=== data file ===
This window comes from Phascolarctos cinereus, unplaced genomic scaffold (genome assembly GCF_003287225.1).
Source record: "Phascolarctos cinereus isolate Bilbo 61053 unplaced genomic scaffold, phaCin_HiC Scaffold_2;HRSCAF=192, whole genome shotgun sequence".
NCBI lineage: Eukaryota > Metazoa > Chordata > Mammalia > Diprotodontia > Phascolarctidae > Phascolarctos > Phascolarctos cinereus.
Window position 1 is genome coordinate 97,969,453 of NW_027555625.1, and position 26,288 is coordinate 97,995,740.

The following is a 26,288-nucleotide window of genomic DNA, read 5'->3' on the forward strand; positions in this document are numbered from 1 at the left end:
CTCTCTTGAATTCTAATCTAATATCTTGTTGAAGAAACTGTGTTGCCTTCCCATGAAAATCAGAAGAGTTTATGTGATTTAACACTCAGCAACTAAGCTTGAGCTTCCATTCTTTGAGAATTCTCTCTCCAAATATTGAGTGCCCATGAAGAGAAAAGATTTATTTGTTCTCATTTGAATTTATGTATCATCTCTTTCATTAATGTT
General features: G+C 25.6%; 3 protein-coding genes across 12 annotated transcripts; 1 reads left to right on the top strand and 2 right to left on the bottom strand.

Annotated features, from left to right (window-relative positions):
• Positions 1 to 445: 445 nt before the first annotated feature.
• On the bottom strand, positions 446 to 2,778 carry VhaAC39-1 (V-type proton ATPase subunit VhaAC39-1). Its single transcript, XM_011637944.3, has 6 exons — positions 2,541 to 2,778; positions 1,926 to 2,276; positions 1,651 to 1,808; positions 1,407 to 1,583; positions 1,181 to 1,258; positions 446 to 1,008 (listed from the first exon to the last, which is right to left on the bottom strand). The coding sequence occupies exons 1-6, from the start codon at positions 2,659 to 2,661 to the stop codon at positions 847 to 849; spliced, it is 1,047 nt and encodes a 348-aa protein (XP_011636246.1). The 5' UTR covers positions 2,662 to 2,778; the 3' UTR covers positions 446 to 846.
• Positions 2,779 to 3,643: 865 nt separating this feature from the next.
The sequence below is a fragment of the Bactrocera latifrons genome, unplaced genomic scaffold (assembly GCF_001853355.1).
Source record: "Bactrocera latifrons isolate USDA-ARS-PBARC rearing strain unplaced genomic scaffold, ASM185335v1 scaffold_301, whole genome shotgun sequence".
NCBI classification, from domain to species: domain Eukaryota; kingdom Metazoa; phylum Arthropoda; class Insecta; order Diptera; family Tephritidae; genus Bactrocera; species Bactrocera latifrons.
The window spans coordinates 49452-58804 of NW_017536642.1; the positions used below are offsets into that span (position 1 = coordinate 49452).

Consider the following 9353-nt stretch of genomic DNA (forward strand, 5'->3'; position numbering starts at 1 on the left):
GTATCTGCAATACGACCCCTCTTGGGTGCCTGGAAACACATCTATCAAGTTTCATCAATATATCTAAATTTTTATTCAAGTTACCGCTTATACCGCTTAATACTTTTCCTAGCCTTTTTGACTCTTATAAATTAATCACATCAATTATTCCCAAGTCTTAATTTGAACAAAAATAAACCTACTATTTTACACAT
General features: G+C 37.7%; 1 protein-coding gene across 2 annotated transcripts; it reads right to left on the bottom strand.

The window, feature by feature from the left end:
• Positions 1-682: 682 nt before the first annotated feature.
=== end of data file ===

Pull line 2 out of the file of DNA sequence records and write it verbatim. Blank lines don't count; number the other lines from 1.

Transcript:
Source record: "Phascolarctos cinereus isolate Bilbo 61053 unplaced genomic scaffold, phaCin_HiC Scaffold_2;HRSCAF=192, whole genome shotgun sequence".